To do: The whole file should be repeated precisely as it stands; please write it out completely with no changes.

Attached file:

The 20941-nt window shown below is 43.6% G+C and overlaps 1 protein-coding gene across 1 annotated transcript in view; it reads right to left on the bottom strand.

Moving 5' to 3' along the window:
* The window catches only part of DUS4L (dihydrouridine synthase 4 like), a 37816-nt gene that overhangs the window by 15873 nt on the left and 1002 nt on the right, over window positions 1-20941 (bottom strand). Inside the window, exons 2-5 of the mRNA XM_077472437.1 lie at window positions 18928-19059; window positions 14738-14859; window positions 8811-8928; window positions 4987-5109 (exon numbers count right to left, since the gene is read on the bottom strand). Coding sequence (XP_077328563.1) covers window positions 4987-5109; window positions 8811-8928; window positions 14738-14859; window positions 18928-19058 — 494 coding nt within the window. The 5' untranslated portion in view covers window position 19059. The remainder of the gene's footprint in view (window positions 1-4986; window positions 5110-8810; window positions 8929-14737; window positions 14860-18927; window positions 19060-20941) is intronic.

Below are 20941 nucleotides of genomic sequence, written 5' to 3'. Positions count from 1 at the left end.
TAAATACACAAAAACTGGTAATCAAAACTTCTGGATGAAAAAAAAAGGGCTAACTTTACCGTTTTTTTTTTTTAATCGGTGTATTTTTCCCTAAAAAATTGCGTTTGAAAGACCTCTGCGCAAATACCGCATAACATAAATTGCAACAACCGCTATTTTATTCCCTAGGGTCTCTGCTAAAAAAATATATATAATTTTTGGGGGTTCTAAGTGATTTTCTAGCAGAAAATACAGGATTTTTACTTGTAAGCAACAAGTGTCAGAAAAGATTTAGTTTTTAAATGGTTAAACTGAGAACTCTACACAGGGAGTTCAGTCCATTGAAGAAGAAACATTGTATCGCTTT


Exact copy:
The 20941-nt window shown below is 43.6% G+C and overlaps 1 protein-coding gene across 1 annotated transcript in view; it reads right to left on the bottom strand.

Moving 5' to 3' along the window:
* The window catches only part of DUS4L (dihydrouridine synthase 4 like), a 37816-nt gene that overhangs the window by 15873 nt on the left and 1002 nt on the right, over window positions 1-20941 (bottom strand). Inside the window, exons 2-5 of the mRNA XM_077472437.1 lie at window positions 18928-19059; window positions 14738-14859; window positions 8811-8928; window positions 4987-5109 (exon numbers count right to left, since the gene is read on the bottom strand). Coding sequence (XP_077328563.1) covers window positions 4987-5109; window positions 8811-8928; window positions 14738-14859; window positions 18928-19058 — 494 coding nt within the window. The 5' untranslated portion in view covers window position 19059. The remainder of the gene's footprint in view (window positions 1-4986; window positions 5110-8810; window positions 8929-14737; window positions 14860-18927; window positions 19060-20941) is intronic.

Below are 20941 nucleotides of genomic sequence, written 5' to 3'. Positions count from 1 at the left end.
TAAATACACAAAAACTGGTAATCAAAACTTCTGGATGAAAAAAAAAGGGCTAACTTTACCGTTTTTTTTTTTTAATCGGTGTATTTTTCCCTAAAAAATTGCGTTTGAAAGACCTCTGCGCAAATACCGCATAACATAAATTGCAACAACCGCTATTTTATTCCCTAGGGTCTCTGCTAAAAAAATATATATAATTTTTGGGGGTTCTAAGTGATTTTCTAGCAGAAAATACAGGATTTTTACTTGTAAGCAACAAGTGTCAGAAAAGATTTAGTTTTTAAATGGTTAAACTGAGAACTCTACACAGGGAGTTCAGTCCATTGAAGAAGAAACATTGTATCGCTTT